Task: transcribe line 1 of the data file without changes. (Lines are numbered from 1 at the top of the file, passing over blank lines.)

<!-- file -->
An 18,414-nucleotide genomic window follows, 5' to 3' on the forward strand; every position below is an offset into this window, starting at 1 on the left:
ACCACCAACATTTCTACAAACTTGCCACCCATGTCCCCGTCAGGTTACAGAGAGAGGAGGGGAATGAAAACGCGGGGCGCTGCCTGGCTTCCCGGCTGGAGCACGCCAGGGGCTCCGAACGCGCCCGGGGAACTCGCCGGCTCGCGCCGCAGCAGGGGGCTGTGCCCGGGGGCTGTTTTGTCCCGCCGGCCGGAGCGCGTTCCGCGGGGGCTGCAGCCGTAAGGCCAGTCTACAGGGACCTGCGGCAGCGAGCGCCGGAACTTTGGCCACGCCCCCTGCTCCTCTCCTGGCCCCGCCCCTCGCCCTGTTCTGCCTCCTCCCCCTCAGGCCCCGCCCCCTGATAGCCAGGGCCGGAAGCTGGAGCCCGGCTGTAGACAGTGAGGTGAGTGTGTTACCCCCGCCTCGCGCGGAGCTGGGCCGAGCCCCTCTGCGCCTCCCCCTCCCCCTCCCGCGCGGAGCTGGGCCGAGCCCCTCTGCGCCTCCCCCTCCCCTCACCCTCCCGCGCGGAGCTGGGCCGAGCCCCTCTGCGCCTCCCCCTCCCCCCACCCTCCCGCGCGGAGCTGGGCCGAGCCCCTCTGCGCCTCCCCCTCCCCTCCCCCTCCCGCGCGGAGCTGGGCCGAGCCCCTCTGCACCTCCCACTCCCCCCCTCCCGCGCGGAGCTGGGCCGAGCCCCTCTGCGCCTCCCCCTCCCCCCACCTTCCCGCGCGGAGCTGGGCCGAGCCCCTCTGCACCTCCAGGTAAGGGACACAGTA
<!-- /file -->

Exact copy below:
An 18,414-nucleotide genomic window follows, 5' to 3' on the forward strand; every position below is an offset into this window, starting at 1 on the left: